GreenFaith Australia and the Boroondara Interfaith Network marked World Environment Day, Sunday 5 June 2011, with a forum on the theme of Religion and Ecology hosted at the Leo Baeck Centre for Progressive Judaism.
This event captured many of the fears, hopes and strengths in the community that people of different faiths are experiencing in the face of climate change and the complexities of our ecological and social condition.
Centre host and network member, Rabbi Jonathan Keren-Black, opened the forum by introducing a panel of diverse speakers who shared their thoughts on the role of environmental ethics and ecological relationships from their faith perspectives. The panel included: young Wurundjeri Elder, Bill Nicholson, who also welcomed us to Country in his traditional language; the education convener for the Buddhist Council of Victoria and Buddhist psychotherapist, Peggy Page; musical interpreter of the traditional Sikh hymns and mediation teacher, Dya Singh; retired Uniting Church Minister and founder of ‘Grand Stand for the Environment’ action group for Grandparents seeking a sustainable future for the next generations, Gail Pritchard; and Rabbi Jonathan who has a long term commitment and leadership role in environmental action and interfaith relationship building. Each panelist was knowledgeable in their faith tradition and shared some of their personal story around sustainable action and learning.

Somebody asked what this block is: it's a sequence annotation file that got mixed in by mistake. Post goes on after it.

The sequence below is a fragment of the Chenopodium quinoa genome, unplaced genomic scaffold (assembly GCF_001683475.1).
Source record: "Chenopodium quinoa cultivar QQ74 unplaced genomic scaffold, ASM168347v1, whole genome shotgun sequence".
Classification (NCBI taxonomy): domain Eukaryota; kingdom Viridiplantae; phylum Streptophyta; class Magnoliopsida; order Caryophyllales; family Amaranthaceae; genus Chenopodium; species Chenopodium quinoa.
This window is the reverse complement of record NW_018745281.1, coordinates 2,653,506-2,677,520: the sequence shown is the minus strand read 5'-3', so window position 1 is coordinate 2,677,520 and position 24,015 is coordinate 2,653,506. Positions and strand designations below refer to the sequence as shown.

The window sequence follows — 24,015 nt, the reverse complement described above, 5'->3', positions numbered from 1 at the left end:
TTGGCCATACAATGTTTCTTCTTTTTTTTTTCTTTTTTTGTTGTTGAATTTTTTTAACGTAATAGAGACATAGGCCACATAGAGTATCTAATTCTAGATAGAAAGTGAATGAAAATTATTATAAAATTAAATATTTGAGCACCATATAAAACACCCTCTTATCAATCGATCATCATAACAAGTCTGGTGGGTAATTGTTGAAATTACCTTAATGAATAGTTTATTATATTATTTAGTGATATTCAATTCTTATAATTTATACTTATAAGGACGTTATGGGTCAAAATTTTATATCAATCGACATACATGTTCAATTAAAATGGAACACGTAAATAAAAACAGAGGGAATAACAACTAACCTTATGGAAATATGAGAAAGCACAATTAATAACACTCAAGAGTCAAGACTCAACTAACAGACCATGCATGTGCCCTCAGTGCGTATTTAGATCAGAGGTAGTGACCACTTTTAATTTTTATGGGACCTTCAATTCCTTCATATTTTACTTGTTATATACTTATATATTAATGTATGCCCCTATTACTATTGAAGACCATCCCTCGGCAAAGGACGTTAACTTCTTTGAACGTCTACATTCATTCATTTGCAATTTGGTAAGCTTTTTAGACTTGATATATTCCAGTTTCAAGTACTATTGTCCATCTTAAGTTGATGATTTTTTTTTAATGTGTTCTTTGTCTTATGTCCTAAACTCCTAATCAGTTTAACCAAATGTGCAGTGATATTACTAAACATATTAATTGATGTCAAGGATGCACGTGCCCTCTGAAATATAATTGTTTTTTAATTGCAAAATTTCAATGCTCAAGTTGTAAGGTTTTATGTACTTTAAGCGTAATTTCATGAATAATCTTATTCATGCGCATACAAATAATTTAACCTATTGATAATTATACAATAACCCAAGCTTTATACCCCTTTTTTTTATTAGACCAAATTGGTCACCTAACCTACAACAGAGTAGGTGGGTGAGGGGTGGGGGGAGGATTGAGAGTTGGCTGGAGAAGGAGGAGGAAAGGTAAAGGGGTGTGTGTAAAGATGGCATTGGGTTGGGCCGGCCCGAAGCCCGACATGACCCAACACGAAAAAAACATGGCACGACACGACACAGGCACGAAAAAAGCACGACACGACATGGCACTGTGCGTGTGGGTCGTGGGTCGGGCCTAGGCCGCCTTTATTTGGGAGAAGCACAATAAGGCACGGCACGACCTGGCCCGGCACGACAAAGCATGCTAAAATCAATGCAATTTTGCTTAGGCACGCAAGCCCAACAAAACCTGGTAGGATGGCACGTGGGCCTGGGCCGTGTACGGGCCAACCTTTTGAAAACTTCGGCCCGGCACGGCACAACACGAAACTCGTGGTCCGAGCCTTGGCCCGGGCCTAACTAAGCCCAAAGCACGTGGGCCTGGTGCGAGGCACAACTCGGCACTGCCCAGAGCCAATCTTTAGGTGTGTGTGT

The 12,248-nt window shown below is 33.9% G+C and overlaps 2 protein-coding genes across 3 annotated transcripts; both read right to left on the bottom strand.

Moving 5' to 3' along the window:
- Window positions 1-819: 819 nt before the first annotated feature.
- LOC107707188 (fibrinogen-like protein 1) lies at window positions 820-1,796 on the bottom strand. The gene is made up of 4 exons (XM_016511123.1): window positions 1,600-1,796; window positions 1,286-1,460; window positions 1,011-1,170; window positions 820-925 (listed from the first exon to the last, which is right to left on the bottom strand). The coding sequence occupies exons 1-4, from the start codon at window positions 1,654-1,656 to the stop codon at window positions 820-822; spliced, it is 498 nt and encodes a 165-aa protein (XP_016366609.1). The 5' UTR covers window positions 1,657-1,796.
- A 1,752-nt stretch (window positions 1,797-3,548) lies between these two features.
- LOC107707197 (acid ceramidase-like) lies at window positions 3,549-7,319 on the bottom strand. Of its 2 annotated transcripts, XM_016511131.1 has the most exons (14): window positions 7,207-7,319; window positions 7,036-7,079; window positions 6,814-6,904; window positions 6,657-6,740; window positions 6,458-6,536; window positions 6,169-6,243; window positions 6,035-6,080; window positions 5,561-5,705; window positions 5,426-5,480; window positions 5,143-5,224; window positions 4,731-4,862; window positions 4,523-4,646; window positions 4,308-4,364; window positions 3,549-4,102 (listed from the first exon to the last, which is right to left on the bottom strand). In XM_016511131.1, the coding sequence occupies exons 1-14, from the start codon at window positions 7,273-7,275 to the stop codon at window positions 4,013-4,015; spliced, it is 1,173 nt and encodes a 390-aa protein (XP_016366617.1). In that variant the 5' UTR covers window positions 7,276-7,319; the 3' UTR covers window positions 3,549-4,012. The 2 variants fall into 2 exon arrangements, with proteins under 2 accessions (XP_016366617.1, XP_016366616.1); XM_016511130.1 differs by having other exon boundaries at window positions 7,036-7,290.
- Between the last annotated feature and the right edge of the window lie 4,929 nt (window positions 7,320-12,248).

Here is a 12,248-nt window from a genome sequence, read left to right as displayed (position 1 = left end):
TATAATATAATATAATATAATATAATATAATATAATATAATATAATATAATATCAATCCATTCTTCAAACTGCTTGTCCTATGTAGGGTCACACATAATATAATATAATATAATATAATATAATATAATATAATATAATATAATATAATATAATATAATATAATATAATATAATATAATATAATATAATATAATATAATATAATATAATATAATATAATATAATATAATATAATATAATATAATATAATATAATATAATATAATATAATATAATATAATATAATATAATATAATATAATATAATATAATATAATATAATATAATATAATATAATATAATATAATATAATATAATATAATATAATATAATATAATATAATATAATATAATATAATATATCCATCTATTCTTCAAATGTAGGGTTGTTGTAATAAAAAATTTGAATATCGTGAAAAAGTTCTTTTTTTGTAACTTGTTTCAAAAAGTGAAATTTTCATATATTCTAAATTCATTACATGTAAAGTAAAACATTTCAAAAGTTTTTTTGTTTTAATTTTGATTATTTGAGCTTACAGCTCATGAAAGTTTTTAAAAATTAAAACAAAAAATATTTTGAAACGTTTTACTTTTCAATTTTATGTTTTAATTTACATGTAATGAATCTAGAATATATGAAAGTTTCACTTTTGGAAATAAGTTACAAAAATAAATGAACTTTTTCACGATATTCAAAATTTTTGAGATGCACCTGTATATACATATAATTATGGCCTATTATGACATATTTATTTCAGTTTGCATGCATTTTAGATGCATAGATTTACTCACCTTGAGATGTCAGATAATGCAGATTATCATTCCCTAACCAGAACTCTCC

The panel was followed by a thought provoking audio-visual presentation on the fear, hope, beauty and devastation of the eco-human world we live in. It incorporated teachings from a range of sacred texts of the world religions calling humanity to respect and care for the earth which sustains us. In this reflective mood participants then joined Bill Nicholson in the courtyard of the centre for a traditional smoking ceremony to cleanse, renew and connect people to Country.
During a soul-warming vegetarian afternoon tea, participants listened to two of the GreenFaith Australia team, permaculture teacher and community activist, Martha Hills and Sikh interfaith activist, nurse and GreenFaith president Jessiee Kaur Singh present on ecological sustainability in our daily decisions and the links to health and wellbeing. The event was closed by Dya Singh who invited participants to share a song or chant from their tradition and language – many were keen to share a favorite or meaningful piece with the group.
A big thank you to all those involved in the planning and delivery of this event.